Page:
Background: X-ray Magnetic Circular Dichroism

X-rays are widely used in medicine to image parts of our body, such as bones and internal organs. This imaging technique takes advantage of the property that every material absorbs X-ray radiation in a different way, allowing us to the detect the contrast of different tissues in the body. Due to its very high sensitivity, the absorption of X-ray is also used in material science to detect the composition and electronic properties of a large variety of materials, such as molecular compounds, semiconductors, metals and alloys, providing important information to develop novel materials.
Figure: X-ray absorption (top) and magnetic circular dichroism (XMCD, bottom) of gadolinium atoms on magnesium oxide. The spectra were obtained at the ALBA synchrotron in Spain in a magnetic field of 6 Tesla and at a temperature of 6 K.
X-ray absorption can also be used as a very sensitive magnetic sensor to detect the magnetic properties of ensembles of nanostructures, down to the size of isolated molecules and atoms. To this purpose, one needs to use very bright and controllable sources that can fine tune the polarization and wavelength of the X-ray radiation.

These sources are called synchrotrons. A synchrotron works as a large electron accelerator, with the packets of electrons travelling in circular orbits very close to the speed of light. By bending their trajectories with powerful magnets, part of the energy of the electrons is converted into X-ray radiation that can be used to sense the properties of materials. Differently from STM, this technique probes many atoms at once, which allows performing the measurement much faster.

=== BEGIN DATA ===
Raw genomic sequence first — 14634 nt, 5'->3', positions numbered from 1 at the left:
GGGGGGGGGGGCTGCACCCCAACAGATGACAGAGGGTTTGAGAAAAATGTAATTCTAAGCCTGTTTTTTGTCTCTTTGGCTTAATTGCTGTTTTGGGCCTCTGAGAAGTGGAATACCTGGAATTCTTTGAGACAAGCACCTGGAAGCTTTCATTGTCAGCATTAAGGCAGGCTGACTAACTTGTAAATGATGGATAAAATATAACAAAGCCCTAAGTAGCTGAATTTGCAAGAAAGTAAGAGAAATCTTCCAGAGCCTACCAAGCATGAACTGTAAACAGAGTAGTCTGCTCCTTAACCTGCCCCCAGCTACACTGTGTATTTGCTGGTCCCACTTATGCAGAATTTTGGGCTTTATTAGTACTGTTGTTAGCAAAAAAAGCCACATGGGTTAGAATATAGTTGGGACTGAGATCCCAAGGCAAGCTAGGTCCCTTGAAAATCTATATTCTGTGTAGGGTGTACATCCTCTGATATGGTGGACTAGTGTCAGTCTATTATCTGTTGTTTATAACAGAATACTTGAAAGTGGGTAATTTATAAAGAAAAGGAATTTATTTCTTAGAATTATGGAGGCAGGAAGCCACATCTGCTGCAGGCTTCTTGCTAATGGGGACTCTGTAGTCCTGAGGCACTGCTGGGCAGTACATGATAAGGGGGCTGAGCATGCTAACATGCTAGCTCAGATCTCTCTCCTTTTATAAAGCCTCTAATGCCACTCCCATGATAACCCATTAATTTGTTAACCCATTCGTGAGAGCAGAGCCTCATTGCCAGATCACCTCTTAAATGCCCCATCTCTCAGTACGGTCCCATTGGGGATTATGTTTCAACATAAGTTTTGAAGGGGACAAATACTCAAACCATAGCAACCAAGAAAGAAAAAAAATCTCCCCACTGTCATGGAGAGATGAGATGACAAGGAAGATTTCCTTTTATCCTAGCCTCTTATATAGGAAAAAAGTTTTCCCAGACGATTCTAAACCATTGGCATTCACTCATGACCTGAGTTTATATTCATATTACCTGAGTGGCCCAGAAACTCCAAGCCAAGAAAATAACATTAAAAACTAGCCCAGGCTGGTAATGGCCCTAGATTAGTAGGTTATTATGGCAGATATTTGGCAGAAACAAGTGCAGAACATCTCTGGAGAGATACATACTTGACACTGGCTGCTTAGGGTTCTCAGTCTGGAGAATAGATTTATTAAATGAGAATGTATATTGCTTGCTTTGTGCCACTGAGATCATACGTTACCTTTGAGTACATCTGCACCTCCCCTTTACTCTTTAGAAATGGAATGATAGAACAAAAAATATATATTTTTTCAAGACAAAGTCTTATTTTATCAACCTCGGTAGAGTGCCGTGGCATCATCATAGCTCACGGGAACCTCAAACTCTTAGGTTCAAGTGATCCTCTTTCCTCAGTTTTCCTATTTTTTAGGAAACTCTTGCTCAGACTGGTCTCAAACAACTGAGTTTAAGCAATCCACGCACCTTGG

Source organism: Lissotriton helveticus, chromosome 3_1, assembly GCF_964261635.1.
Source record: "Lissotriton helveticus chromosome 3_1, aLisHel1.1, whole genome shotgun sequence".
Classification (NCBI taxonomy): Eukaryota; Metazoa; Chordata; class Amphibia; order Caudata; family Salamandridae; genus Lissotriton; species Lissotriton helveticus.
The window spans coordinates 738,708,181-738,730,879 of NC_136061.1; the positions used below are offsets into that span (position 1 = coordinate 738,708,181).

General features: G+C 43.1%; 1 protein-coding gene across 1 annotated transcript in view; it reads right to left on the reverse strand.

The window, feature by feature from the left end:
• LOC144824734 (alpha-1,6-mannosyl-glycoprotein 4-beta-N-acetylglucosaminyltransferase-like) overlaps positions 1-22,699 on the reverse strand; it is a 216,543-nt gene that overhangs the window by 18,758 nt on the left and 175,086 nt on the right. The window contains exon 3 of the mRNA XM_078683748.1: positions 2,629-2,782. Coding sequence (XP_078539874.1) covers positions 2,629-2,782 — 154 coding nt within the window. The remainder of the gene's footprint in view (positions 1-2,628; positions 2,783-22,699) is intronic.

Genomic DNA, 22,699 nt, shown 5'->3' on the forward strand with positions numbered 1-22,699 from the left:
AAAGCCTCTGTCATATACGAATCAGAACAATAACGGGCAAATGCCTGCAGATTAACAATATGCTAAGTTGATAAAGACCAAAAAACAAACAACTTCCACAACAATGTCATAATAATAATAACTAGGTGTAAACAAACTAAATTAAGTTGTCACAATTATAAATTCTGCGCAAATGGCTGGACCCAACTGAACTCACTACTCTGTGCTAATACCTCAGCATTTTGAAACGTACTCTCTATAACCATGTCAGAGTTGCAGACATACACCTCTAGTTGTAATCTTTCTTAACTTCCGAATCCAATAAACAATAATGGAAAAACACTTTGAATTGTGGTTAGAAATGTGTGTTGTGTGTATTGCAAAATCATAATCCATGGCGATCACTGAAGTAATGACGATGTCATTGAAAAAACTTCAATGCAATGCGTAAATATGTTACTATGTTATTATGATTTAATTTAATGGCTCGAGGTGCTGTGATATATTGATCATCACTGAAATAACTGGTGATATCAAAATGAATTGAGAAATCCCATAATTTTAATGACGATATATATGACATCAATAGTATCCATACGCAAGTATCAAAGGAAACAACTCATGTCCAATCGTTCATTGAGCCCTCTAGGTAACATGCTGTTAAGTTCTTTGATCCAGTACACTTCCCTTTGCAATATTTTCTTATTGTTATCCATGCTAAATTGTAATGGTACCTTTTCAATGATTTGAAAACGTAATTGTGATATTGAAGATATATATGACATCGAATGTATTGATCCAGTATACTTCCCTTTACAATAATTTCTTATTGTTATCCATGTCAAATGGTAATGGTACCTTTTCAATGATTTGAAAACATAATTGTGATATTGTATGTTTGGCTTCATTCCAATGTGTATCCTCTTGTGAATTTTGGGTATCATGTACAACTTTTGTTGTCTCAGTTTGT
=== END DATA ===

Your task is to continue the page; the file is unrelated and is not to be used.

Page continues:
The figure shows the typical signal that one obtains from a magnetic material, in this case many individual Gd atoms anchored on a magnesium oxide film. The main information is the so-called X-ray magnetic circular dichroism, which is the difference of absorption between X-ray radiation with opposite circular polarization. Analyzing this signal one can determine the quantum levels of atoms and molecules and determine their potential as qubits.

There are many synchrotron sources in the world, and only a few of them are adapted to this kind of experiment. In QNS, we perform experiments at the Pohang Light Source, as well as at other international synchrotrons such as the Swiss Light Source in Switzerland, ALBA in Spain, ESRF and SOLEIL in France.